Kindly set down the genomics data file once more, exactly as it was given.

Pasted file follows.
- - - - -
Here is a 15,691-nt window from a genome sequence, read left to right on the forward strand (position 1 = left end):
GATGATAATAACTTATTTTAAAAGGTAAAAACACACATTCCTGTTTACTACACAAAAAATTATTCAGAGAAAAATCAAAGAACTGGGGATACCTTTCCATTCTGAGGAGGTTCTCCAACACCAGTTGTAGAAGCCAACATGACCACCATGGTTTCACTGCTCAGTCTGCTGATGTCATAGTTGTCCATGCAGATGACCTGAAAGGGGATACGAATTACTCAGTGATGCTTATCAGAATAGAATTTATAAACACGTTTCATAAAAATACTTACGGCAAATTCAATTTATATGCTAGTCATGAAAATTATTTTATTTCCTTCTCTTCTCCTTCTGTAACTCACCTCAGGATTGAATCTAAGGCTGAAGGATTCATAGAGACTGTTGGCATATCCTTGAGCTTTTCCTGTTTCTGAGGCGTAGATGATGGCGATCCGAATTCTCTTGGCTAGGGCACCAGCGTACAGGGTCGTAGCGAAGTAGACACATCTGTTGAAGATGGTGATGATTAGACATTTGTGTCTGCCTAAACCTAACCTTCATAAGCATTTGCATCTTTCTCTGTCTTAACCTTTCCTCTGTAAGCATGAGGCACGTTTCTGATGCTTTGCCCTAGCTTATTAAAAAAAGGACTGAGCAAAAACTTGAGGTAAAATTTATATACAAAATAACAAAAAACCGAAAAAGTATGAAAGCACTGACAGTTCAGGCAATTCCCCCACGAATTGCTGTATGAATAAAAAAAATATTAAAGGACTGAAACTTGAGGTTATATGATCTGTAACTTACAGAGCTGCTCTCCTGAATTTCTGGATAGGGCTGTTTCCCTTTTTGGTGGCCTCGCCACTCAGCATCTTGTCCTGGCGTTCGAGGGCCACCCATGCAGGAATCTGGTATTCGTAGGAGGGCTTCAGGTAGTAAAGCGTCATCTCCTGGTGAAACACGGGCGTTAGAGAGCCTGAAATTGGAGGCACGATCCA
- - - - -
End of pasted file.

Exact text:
Here is a 15,691-nt window from a genome sequence, read left to right on the forward strand (position 1 = left end):
GATGATAATAACTTATTTTAAAAGGTAAAAACACACATTCCTGTTTACTACACAAAAAATTATTCAGAGAAAAATCAAAGAACTGGGGATACCTTTCCATTCTGAGGAGGTTCTCCAACACCAGTTGTAGAAGCCAACATGACCACCATGGTTTCACTGCTCAGTCTGCTGATGTCATAGTTGTCCATGCAGATGACCTGAAAGGGGATACGAATTACTCAGTGATGCTTATCAGAATAGAATTTATAAACACGTTTCATAAAAATACTTACGGCAAATTCAATTTATATGCTAGTCATGAAAATTATTTTATTTCCTTCTCTTCTCCTTCTGTAACTCACCTCAGGATTGAATCTAAGGCTGAAGGATTCATAGAGACTGTTGGCATATCCTTGAGCTTTTCCTGTTTCTGAGGCGTAGATGATGGCGATCCGAATTCTCTTGGCTAGGGCACCAGCGTACAGGGTCGTAGCGAAGTAGACACATCTGTTGAAGATGGTGATGATTAGACATTTGTGTCTGCCTAAACCTAACCTTCATAAGCATTTGCATCTTTCTCTGTCTTAACCTTTCCTCTGTAAGCATGAGGCACGTTTCTGATGCTTTGCCCTAGCTTATTAAAAAAAGGACTGAGCAAAAACTTGAGGTAAAATTTATATACAAAATAACAAAAAACCGAAAAAGTATGAAAGCACTGACAGTTCAGGCAATTCCCCCACGAATTGCTGTATGAATAAAAAAAATATTAAAGGACTGAAACTTGAGGTTATATGATCTGTAACTTACAGAGCTGCTCTCCTGAATTTCTGGATAGGGCTGTTTCCCTTTTTGGTGGCCTCGCCACTCAGCATCTTGTCCTGGCGTTCGAGGGCCACCCATGCAGGAATCTGGTATTCGTAGGAGGGCTTCAGGTAGTAAAGCGTCATCTCCTGGTGAAACACGGGCGTTAGAGAGCCTGAAATTGGAGGCACGATCCA